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From:Jerry Schwartz Date:September 13 2010 8:58pm
Subject:RE: Unique ID's across multiple databases
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Sent: Monday, September 13, 2010 3:17 PM
To: Jerry Schwartz
Cc: Johan De Meersman; Max Schubert; mysql@stripped; 
replication@stripped
Subject: Re: Unique ID's across multiple databases

Well, that would be the plan, yes. :-)
Anyway, I'll get over the problem sooner or later. :-)

[JS] I guess I don't grasp your topology at all. If you are going to be 
replicating each database separately, who cares whether or not the IDs are 
unique across databases? Were you thinking of commingling the data from all of 
these individual databases into one big database? That doesn't make sense to 
me from a fail-over standpoint.

Depending upon the industry and their level of paranoia (by inclination or by 
regulation), you might have to have a separate remote SYSTEM (not database) 
per customer.


Regards,

Jerry Schwartz
Global Information Incorporated
195 Farmington Ave.
Farmington, CT 06032

860.674.8796 / FAX: 860.674.8341
E-mail: jerry@stripped
Web site: www.the-infoshop.com




On Mon, Sep 13, 2010 at 8:46 PM, Jerry Schwartz <jerry@stripped> wrote:
>-----Original Message-----
>Sent: Monday, September 13, 2010 11:49 AM
>To: Jerry Schwartz
>Cc: Johan De Meersman; Max Schubert; mysql@stripped;
>replication@stripped
>Subject: Re: Unique ID's across multiple databases
>
>Well, not exactly.
>
>I do not own all the databases. Some of them are placed at customers, some
>of them are at my data warehouse. So, neither NAS or Fibre Channel is a
>solution in this case.
>
[JS] Then you have a mess on your hands.

Are you going to be mirroring these databases separately for each customer?

I wish you well.

Regards,

Jerry Schwartz
Global Information Incorporated
195 Farmington Ave.
Farmington, CT 06032

860.674.8796 / FAX: 860.674.8341
E-mail: jerry@stripped
Web site: www.the-infoshop.com




>On Mon, Sep 13, 2010 at 4:30 PM, Jerry Schwartz <jerry@stripped> wrote:
>
>> >-----Original Message-----
>> >From: vegivamp@stripped [mailto:vegivamp@stripped] On Behalf Of Johan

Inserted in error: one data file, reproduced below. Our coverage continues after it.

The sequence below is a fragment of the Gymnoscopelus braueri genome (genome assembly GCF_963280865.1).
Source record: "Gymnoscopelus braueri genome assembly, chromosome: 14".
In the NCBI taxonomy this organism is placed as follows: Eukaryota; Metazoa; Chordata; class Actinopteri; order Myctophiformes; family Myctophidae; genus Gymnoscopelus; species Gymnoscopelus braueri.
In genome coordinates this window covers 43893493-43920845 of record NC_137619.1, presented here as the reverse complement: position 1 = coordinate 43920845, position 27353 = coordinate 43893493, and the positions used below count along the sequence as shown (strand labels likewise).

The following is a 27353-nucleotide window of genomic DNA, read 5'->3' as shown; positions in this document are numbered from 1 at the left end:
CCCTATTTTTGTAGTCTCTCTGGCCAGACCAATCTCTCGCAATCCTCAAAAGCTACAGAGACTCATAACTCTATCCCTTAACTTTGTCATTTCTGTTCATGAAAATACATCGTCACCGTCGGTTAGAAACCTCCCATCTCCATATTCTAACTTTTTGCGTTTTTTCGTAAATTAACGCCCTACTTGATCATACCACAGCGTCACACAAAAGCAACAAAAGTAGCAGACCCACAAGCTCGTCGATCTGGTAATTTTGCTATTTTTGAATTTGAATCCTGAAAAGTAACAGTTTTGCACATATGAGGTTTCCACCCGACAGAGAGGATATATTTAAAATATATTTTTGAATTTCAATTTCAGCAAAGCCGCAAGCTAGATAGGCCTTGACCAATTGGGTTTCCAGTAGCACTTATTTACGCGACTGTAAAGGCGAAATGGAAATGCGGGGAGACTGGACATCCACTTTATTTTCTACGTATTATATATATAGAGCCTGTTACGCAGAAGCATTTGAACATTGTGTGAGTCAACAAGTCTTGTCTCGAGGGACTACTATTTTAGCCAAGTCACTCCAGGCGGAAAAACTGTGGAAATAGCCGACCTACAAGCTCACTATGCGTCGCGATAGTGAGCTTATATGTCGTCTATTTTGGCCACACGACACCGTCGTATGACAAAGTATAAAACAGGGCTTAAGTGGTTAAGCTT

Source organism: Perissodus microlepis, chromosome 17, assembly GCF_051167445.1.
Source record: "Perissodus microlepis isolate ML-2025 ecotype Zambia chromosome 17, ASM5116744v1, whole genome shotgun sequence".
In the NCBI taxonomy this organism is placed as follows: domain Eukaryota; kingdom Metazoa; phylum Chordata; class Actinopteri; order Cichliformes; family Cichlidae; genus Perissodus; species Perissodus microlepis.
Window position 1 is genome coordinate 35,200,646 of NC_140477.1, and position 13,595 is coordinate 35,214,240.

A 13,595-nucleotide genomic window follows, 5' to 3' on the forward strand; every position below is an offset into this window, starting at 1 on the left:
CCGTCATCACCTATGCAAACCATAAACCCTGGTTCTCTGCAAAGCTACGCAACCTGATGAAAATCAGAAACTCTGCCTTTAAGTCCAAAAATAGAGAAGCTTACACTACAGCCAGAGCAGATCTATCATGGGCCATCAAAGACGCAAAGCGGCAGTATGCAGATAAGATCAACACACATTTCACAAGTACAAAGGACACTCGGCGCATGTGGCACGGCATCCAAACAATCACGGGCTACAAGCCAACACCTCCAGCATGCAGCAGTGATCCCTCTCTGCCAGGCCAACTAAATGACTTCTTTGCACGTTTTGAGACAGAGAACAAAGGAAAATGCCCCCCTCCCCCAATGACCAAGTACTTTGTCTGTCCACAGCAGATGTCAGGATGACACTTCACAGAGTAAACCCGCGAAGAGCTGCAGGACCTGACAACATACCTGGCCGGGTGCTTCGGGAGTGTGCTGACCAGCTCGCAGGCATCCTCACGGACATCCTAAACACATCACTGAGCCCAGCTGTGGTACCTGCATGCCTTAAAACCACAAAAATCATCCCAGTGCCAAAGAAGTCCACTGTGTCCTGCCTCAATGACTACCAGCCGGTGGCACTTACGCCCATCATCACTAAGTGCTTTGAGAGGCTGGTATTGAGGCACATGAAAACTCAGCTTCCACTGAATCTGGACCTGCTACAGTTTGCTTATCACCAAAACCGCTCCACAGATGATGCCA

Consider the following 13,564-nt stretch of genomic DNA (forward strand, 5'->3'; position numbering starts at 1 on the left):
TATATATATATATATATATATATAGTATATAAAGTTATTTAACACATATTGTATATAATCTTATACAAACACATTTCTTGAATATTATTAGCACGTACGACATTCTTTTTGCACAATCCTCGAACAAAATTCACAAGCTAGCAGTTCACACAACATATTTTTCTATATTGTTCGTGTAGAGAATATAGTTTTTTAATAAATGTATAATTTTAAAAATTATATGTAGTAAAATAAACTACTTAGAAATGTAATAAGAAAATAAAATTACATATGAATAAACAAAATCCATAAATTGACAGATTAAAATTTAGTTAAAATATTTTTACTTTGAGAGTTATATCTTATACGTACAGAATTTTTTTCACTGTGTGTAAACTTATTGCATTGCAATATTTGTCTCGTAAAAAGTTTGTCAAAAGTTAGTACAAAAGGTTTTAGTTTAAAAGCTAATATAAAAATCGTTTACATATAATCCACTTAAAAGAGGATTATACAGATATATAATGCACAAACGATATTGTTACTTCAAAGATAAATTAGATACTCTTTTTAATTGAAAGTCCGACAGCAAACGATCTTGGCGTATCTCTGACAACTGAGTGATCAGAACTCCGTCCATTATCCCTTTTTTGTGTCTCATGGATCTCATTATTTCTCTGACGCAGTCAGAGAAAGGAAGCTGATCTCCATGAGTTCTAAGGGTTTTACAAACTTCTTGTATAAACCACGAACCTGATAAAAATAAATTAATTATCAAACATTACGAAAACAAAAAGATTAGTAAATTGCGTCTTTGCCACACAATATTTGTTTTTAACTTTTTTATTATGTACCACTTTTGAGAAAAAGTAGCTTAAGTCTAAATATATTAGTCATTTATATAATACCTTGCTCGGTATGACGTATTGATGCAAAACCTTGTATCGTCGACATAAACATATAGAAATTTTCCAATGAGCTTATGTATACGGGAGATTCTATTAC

>> De
>> >Meersman
>> >Sent: Monday, September 13, 2010 7:27 AM
>> >Cc: Max Schubert; mysql@stripped; replication@stripped
>> >Subject: Re: Unique ID's across multiple databases
>> >
>> >Hmm, that's a very interesting scenario, indeed.
>> >
>> >One bad connection will break the chain, though, so in effect you'll be
>> >multiplying the disconnecting rate...
>> >
>> >I think you'd be better of with a star topology, but MySQL unfortunately
>> >only allows ring-types. This is gonna require some good thinking on your
>> >part :-)
>> >
>> [JS] It sounds like you are trying to protect against a regional disaster.
>>
>> This is precisely the type of scenario for which NAS or FibreChannel is
>> used.
>> You let the storage medium take care of replication. Typically you'd only
>> need
>> two units, perhaps on opposite sides of the country, using FibreChannel
>> over
>> IP.
>>
>> I've been out of this market (sales/support side) for many years, so I
>> don't
>> know what the current technology costs, but if you can afford it that is
>> the
>> way to go. It will make your life much simpler.
>>
>>
>> Regards,
>>
>> Jerry Schwartz
>> Global Information Incorporated
>> 195 Farmington Ave.
>> Farmington, CT 06032
>>
>> 860.674.8796 / FAX: 860.674.8341
>> E-mail: jerry@stripped
>> Web site: www.the-infoshop.com
>>
>>
>>
>> >
>> >> This is actually more for failover scenarios where databases are spread
>> in
>> >> multiple locations with unreliable internet connections. But you want
> to
>> >> keep every single location working even when they are cut off from the
>> >> other
>> >> databases. The primary purpose is not load distribution.
>> >>
>> >> On Mon, Sep 13, 2010 at 12:03 PM, Johan De Meersman
> <vegivamp@stripped
>> >> >wrote:
>> >>
>> >> >
>> >> >
>> wrote:
>> >> >
>> >> >> offset + increment thingy is good if you know in advance that
> you'll
>> >> have
>> >> >> a
>> >> >> limited number of servers. But if you have no idea that you
> will have
>> 2,
>> >> >> 20,
>> >> >> or 200 servers in your array in the future, you just can't pick
> an
>> >> optimal
>> >> >>
>> >> >
>> >> > What benefit do you think you will reap from that many masters ?
> Don't
>> >> > forget that every write still has to be done on every server, so
>> you're
>> >> not
>> >> > actually distributing that load; while for reads you only need
> simple
>> >> > slaves.
>> >> >
>> >> >
>> >> > --
>> >> > Bier met grenadyn
>> >> > Is als mosterd by den wyn
>> >> > Sy die't drinkt, is eene kwezel
>> >> > Hy die't drinkt, is ras een ezel
>> >> >
>> >>
>> >
>> >
>> >
>> >--
>> >Bier met grenadyn
>> >Is als mosterd by den wyn
>> >Sy die't drinkt, is eene kwezel
>> >Hy die't drinkt, is ras een ezel
>>
>>
>>
>>






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